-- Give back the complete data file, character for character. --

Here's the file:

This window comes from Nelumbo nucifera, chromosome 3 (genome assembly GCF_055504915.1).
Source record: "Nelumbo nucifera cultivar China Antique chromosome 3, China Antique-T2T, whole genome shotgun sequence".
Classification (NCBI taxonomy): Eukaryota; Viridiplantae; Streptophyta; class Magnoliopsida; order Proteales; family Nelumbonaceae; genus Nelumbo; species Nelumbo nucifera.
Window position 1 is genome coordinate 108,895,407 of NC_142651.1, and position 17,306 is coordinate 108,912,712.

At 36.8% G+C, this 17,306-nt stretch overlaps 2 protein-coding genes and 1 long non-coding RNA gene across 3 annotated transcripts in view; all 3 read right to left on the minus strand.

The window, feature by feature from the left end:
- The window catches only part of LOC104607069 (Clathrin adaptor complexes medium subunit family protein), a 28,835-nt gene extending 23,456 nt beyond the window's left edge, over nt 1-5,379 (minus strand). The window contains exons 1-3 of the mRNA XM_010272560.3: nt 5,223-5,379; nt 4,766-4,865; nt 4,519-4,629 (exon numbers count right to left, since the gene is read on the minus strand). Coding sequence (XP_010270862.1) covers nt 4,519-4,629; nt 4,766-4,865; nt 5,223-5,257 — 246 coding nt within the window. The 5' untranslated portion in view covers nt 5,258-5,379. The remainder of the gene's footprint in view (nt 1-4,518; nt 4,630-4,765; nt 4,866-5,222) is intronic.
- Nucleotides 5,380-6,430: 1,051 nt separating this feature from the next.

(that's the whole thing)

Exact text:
This window comes from Nelumbo nucifera, chromosome 3 (genome assembly GCF_055504915.1).
Source record: "Nelumbo nucifera cultivar China Antique chromosome 3, China Antique-T2T, whole genome shotgun sequence".
Classification (NCBI taxonomy): Eukaryota; Viridiplantae; Streptophyta; class Magnoliopsida; order Proteales; family Nelumbonaceae; genus Nelumbo; species Nelumbo nucifera.
Window position 1 is genome coordinate 108,895,407 of NC_142651.1, and position 17,306 is coordinate 108,912,712.

At 36.8% G+C, this 17,306-nt stretch overlaps 2 protein-coding genes and 1 long non-coding RNA gene across 3 annotated transcripts in view; all 3 read right to left on the minus strand.

The window, feature by feature from the left end:
- The window catches only part of LOC104607069 (Clathrin adaptor complexes medium subunit family protein), a 28,835-nt gene extending 23,456 nt beyond the window's left edge, over nt 1-5,379 (minus strand). The window contains exons 1-3 of the mRNA XM_010272560.3: nt 5,223-5,379; nt 4,766-4,865; nt 4,519-4,629 (exon numbers count right to left, since the gene is read on the minus strand). Coding sequence (XP_010270862.1) covers nt 4,519-4,629; nt 4,766-4,865; nt 5,223-5,257 — 246 coding nt within the window. The 5' untranslated portion in view covers nt 5,258-5,379. The remainder of the gene's footprint in view (nt 1-4,518; nt 4,630-4,765; nt 4,866-5,222) is intronic.
- Nucleotides 5,380-6,430: 1,051 nt separating this feature from the next.